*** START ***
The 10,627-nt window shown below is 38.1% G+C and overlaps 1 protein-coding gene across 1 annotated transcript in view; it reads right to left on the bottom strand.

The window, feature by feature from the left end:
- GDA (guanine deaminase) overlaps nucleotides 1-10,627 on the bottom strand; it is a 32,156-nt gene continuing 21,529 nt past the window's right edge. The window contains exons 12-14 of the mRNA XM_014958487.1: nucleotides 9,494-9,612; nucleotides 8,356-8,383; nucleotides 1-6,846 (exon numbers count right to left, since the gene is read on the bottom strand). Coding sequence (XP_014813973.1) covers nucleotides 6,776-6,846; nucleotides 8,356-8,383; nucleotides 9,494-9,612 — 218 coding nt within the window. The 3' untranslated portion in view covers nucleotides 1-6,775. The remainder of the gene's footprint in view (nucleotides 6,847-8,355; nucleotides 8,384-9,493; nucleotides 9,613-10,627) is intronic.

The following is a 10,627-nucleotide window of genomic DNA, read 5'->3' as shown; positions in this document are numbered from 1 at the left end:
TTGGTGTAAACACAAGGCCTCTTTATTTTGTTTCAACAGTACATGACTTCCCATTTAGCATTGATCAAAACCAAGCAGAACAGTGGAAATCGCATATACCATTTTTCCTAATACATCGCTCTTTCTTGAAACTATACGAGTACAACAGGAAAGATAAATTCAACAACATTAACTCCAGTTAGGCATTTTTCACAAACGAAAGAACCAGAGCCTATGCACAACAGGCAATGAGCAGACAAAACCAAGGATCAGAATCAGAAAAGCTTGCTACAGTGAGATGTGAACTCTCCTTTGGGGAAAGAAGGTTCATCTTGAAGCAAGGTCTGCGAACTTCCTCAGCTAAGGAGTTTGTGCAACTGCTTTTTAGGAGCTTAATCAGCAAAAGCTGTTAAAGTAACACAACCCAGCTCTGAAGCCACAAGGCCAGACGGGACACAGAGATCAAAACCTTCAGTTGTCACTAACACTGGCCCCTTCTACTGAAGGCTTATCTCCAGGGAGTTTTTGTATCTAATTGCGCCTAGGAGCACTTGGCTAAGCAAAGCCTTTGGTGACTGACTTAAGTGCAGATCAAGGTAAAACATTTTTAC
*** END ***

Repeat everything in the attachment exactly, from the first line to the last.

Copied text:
The 10,627-nt window shown below is 38.1% G+C and overlaps 1 protein-coding gene across 1 annotated transcript in view; it reads right to left on the bottom strand.

The window, feature by feature from the left end:
- GDA (guanine deaminase) overlaps nucleotides 1-10,627 on the bottom strand; it is a 32,156-nt gene continuing 21,529 nt past the window's right edge. The window contains exons 12-14 of the mRNA XM_014958487.1: nucleotides 9,494-9,612; nucleotides 8,356-8,383; nucleotides 1-6,846 (exon numbers count right to left, since the gene is read on the bottom strand). Coding sequence (XP_014813973.1) covers nucleotides 6,776-6,846; nucleotides 8,356-8,383; nucleotides 9,494-9,612 — 218 coding nt within the window. The 3' untranslated portion in view covers nucleotides 1-6,775. The remainder of the gene's footprint in view (nucleotides 6,847-8,355; nucleotides 8,384-9,493; nucleotides 9,613-10,627) is intronic.

The following is a 10,627-nucleotide window of genomic DNA, read 5'->3' as shown; positions in this document are numbered from 1 at the left end:
TTGGTGTAAACACAAGGCCTCTTTATTTTGTTTCAACAGTACATGACTTCCCATTTAGCATTGATCAAAACCAAGCAGAACAGTGGAAATCGCATATACCATTTTTCCTAATACATCGCTCTTTCTTGAAACTATACGAGTACAACAGGAAAGATAAATTCAACAACATTAACTCCAGTTAGGCATTTTTCACAAACGAAAGAACCAGAGCCTATGCACAACAGGCAATGAGCAGACAAAACCAAGGATCAGAATCAGAAAAGCTTGCTACAGTGAGATGTGAACTCTCCTTTGGGGAAAGAAGGTTCATCTTGAAGCAAGGTCTGCGAACTTCCTCAGCTAAGGAGTTTGTGCAACTGCTTTTTAGGAGCTTAATCAGCAAAAGCTGTTAAAGTAACACAACCCAGCTCTGAAGCCACAAGGCCAGACGGGACACAGAGATCAAAACCTTCAGTTGTCACTAACACTGGCCCCTTCTACTGAAGGCTTATCTCCAGGGAGTTTTTGTATCTAATTGCGCCTAGGAGCACTTGGCTAAGCAAAGCCTTTGGTGACTGACTTAAGTGCAGATCAAGGTAAAACATTTTTAC